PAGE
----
Looking at the first three months of this year, the study found the biggest price increase, 6.1 percent, was for insulin sensitizing drugs for diabetics. Tied for second with 5.9 percent increases were two types of blood pressure drugs, angiotensin II receptor antagonists and calcium channel blockers.

The single largest increase was 9.5 percent for Combivent, an aerosol drug that improves breathing by helping open bronchial tubes.

The researchers also looked at generic prescription drugs. Overall costs were up 0.7 percent in a check of 75 drugs for the year ended March 31. Only three of the drugs had an increase in the first three months of this year, the report said.

Study: Painkillers Linked to Hypertension

Women taking daily amounts of non-aspirin painkillers — such as extra-strength Tylenol — should monitor their blood pressure, doctors say following a new study suggesting a link between the drugs and hypertension.

"If you're taking these over-the-counter medications at high dosages on a regular basis, make sure that you report it to your doctor and you're checking your blood pressure," said Dr. Christie Ballantyne, a cardiologist at the Methodist DeBakey Heart Center in Houston who had no role in the study.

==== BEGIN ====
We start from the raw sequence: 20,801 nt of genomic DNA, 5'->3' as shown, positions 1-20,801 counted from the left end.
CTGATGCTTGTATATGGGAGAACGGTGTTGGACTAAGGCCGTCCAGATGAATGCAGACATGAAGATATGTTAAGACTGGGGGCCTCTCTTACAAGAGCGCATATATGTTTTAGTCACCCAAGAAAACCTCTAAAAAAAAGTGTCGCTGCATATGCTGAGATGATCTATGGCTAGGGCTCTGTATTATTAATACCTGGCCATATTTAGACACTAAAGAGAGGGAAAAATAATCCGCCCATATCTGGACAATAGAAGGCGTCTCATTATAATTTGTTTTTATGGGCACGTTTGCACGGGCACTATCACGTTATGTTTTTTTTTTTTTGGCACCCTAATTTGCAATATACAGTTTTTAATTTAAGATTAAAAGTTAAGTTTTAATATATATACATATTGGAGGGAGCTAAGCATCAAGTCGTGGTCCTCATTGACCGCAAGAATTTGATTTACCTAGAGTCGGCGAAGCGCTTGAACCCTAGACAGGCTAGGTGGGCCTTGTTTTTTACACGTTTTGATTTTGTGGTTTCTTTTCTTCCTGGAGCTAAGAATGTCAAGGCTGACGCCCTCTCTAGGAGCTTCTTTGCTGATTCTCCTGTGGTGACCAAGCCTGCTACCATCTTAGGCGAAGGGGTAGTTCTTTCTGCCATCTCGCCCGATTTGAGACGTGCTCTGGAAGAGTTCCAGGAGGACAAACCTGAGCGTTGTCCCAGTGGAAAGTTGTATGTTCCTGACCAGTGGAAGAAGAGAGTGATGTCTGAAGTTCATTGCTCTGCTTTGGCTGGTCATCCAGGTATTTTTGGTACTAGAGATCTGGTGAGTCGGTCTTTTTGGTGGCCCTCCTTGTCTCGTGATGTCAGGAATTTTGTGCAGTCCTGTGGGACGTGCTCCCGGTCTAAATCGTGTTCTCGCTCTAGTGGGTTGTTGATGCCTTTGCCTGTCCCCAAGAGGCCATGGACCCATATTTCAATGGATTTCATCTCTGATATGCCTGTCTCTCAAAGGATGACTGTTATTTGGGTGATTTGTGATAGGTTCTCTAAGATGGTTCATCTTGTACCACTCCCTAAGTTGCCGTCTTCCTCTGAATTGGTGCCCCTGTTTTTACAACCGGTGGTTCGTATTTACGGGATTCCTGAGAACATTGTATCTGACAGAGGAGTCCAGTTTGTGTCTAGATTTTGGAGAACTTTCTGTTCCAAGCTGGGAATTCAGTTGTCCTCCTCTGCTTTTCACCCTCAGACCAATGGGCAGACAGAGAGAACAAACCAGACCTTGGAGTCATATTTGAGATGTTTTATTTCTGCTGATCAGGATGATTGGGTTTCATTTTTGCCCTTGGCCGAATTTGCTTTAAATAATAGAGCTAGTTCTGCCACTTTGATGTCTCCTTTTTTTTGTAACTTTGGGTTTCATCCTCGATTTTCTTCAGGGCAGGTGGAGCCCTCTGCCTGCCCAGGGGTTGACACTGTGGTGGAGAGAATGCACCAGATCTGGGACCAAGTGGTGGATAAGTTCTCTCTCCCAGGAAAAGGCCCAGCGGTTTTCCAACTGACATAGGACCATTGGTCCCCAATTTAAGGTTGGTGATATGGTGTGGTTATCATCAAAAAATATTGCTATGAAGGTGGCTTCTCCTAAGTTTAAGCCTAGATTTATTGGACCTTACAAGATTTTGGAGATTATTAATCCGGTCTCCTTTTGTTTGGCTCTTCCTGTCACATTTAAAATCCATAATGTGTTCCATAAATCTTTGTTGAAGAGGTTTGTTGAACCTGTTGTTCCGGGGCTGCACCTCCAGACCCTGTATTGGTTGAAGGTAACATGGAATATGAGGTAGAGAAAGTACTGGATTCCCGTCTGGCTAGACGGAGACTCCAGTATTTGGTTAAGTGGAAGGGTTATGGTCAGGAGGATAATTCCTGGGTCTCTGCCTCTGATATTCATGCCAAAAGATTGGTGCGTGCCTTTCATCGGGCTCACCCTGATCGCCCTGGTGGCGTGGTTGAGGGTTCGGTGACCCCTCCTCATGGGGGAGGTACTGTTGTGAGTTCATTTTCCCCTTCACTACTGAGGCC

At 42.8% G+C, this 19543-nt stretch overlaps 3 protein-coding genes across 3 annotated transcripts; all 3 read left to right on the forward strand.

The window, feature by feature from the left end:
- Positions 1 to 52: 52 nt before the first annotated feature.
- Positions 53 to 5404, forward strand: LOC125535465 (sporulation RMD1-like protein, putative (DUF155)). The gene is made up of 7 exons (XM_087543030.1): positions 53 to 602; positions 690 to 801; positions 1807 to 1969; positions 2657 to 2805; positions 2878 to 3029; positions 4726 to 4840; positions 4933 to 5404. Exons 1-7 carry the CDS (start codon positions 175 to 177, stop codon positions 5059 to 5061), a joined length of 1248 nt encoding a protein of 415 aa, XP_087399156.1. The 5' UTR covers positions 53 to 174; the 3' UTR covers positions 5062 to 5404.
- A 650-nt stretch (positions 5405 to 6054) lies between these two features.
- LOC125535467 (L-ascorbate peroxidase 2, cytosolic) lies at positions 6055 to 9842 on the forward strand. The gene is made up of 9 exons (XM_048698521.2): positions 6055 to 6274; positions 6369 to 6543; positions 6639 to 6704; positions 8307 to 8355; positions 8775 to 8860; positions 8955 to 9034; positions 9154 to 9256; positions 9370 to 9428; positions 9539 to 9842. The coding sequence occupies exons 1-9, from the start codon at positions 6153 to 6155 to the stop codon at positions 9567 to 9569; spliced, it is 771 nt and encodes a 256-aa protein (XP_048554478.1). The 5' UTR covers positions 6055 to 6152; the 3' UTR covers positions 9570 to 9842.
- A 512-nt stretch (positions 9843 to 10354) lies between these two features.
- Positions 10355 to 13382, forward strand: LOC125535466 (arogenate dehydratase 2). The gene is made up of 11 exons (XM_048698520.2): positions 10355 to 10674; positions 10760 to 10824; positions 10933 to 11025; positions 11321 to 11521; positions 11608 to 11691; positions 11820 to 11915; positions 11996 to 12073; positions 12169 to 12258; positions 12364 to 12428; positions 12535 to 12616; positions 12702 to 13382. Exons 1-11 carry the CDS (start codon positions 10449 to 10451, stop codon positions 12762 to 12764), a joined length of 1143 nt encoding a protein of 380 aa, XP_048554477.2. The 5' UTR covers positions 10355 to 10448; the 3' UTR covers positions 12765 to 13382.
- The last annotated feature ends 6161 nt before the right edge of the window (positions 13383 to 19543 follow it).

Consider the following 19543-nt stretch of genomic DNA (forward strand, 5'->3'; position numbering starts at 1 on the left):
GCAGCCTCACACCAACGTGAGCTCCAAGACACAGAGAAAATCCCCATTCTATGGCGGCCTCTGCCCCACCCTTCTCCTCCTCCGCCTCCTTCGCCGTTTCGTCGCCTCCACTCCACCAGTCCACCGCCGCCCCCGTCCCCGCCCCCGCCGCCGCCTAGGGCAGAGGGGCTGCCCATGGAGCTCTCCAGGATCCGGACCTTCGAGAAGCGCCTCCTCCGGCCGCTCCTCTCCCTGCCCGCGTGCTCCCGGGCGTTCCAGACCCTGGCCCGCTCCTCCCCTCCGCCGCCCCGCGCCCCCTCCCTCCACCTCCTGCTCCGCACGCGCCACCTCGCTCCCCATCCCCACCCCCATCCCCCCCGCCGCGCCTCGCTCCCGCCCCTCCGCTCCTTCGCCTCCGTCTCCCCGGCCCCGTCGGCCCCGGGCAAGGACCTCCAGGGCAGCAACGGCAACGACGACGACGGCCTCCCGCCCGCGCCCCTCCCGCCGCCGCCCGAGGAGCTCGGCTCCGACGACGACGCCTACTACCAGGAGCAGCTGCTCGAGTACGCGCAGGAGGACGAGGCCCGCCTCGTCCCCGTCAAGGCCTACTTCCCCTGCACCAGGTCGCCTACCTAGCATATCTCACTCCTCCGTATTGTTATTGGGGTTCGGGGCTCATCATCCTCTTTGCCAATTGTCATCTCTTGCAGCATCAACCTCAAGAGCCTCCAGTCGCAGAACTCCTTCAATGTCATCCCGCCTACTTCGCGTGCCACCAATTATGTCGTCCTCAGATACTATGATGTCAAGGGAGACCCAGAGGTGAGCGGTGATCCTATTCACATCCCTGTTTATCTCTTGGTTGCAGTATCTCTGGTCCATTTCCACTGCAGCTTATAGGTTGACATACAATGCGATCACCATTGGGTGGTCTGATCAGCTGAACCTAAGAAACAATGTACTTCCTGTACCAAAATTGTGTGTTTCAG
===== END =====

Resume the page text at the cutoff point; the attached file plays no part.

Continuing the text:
While many popular over-the-counter painkillers have been linked before to high blood pressure, acetaminophen, sold as Tylenol, has generally been considered relatively free of such risk.

It is the only one that is not a non-steroidal anti-inflammatory drug or NSAID, a class of medications the federal government just required to carry stricter warning labels because of the risk for heart-related problems. Those include ibuprofen (sold as Advil and Motrin) and naproxen (sold as Aleve). Many had turned to those painkillers in the wake of problems with prescription drugs, such as Vioxx.

However, the new study found that women taking Tylenol were about twice as likely to develop blood pressure problems. Risk also rose for women taking NSAIDS other than aspirin.

The research found that aspirin still remains the safest medicine for pain relief. It has long been known to reduce the risk of cardiovascular problems and was not included in the government's requirement for stricter labels for NSAIDs.

The study involved 5,123 women participating in the Nurses Health Study at Harvard Medical School and Brigham and Women's Hospital in Boston. None had had high blood pressure when it began.